Sustainable World Radio Interview with Doug Weatherbee: Life Within the Soil, Part I

I had the pleasure of meeting Doug Weatherbee at Geoff Lawton’s PDC course at Quail Springs in California in August 2008. With his coming from an IT background, it’s great, and interesting, to see his metamorphosis into an expert in all things soil.

Given that the soil beneath our feet is the source of all we eat, breathe, possess, and are, and given that it’s disappearing fast, it is imperative that we begin to protect and even restore it. Understanding a little better how it works is one giant step towards accomplishing this.

The content of Sustainable World Radio‘s interview with Doug brings one face to face with the absurdity of a monocrop, industrialised, product-based agriculture, as he looks at the real secrets of a healthy soil — mega-diversity in soil life — and its potential to bring not only resiliency, but also gift us with a self-perpetuating system.

Click play to hear the talk!

Interview with Doug Weatherbee: Life Within the Soil, Part I

Continue to Part II

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4 thoughts on “Sustainable World Radio Interview with Doug Weatherbee: Life Within the Soil, Part I

  1. Very interesting, makes a lot of sense, thanks for the post.
    There’s something I’m not sure about though.
    Doug discusses some of the differences between aerobic and anaerobic compost. He says by composting anaerobically we basically inoculating our soil with these anaerobic microorganisms, which is not ideal, also bad smells which are potential food sources for microorganisms.
    Does this mean that Bokashi/EM composting, which is anaerobic, is not necessarily good for our gardens. I have read a lot about the wonderful benefits, such as the final compost product being more complete as opposed to oxidized aerobic composting.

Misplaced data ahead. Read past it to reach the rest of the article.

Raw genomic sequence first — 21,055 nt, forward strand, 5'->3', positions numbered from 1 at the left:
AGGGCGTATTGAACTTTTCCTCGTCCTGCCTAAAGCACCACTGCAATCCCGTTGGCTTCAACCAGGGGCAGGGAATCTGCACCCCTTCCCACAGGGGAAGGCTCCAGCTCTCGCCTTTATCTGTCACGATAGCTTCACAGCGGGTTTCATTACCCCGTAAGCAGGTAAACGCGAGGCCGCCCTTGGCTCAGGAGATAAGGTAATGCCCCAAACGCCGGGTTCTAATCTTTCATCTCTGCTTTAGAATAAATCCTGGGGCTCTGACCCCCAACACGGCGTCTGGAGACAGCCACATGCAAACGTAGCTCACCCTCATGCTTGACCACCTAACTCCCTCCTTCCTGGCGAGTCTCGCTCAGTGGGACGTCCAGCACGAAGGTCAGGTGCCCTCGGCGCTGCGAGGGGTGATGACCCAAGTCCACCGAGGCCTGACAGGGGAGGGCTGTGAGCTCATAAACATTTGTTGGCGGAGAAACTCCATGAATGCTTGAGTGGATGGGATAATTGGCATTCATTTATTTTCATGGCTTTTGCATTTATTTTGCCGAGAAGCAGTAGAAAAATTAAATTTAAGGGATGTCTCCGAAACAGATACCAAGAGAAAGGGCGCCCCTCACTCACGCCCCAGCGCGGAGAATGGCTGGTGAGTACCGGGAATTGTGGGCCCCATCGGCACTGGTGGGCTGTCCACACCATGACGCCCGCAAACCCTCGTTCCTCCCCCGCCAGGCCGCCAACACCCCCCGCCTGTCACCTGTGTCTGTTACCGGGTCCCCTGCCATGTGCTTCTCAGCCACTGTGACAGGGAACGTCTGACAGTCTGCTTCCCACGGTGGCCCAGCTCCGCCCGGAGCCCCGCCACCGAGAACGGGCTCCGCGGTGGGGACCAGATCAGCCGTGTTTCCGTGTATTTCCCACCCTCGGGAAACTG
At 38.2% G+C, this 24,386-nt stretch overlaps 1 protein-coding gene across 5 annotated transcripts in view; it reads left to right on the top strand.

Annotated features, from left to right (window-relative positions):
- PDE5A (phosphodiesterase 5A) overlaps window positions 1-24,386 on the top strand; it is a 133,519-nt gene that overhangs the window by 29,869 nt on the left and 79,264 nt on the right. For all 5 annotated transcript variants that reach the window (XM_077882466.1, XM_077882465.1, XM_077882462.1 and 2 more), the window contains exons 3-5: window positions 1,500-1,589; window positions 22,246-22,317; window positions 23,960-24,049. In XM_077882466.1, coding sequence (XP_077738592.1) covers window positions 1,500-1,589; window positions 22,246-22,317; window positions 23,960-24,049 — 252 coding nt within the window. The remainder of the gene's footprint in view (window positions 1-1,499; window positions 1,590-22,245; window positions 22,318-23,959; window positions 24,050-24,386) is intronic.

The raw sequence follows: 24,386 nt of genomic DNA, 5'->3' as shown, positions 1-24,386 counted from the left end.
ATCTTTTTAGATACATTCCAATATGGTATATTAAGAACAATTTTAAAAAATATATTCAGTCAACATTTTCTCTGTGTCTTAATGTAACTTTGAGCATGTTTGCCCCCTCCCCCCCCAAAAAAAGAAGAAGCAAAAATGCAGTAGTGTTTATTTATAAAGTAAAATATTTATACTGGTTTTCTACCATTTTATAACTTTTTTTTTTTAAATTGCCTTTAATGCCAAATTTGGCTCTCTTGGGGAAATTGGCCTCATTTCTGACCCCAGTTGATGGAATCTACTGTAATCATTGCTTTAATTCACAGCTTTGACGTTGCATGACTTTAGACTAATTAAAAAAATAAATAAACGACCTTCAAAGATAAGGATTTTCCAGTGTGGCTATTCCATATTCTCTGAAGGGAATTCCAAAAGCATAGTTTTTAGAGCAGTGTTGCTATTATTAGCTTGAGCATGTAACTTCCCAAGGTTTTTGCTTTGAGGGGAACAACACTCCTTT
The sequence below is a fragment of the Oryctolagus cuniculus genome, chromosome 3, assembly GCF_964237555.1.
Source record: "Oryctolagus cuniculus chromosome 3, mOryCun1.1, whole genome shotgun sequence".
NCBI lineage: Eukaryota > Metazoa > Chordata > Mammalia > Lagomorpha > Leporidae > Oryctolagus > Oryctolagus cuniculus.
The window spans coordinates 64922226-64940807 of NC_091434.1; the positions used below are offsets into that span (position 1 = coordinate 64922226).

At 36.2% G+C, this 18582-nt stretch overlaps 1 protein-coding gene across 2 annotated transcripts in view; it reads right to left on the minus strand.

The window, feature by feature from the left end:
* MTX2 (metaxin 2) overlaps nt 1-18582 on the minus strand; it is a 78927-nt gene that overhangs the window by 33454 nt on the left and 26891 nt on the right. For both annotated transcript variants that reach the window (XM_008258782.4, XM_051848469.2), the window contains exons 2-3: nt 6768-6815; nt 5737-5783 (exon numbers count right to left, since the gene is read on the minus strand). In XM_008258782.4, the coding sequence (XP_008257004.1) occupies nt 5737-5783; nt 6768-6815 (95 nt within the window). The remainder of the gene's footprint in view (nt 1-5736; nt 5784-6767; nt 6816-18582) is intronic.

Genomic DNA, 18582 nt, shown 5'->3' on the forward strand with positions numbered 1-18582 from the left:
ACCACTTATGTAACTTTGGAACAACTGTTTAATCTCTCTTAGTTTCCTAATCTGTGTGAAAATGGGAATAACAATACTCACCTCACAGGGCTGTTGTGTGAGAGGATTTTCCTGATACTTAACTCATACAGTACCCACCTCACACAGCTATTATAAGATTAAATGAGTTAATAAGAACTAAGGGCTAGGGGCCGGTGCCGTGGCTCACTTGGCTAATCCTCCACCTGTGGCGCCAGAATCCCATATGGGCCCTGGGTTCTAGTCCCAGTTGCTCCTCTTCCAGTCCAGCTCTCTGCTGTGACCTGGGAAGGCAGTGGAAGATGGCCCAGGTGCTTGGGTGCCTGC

Would appreciate your thoughts,
    Brian.

  2. Fabulous interview. I’m interested in finding out more about the bacteria/fungi ratios he discussed. Where can I find out more about what ratios different plants require? I too would like to know more about what he meant by the anaerobic composting being perhaps detrimental to the soil. Thanks!

  3. Hi Almira,

    I’ll be posting Part 2 of Doug’s interview soon. (On sustainableworldradio.com and on ITunes.) In it, he goes a bit more in depth on the bacteria/fungi ratios. A good resource is Elaine Ingham’s SoilFoodWeb site and Doug’s site- soildoctor.org. All the best, Jill

  4. Greetings Brain,
    Regarding EM (Effective Microbes) by Dr.T. Higa.
    In the EM Compost bucket using the Bokashi in between the layers of organic matter; the anaerobic microbes do the work as the lid is firmly shut. The liquid which is drained off regularly is Humic + Fluvic acid with microbe.
    When the compost is cured (ready. depending on temperature etc) and is placed into the soil; this is when the aerobic microbes start their work.
    The system starts anaerobically like silage preventing various decomposition gases (methane etc.) from going into the atmosphere. This energy is hence captured within the compost, then feeding the soil biology which makes it into colloidal humus. On which the plants feed.
    All in all this EM is a good addition to the various tools we need to use.
    Love that fermented smell!

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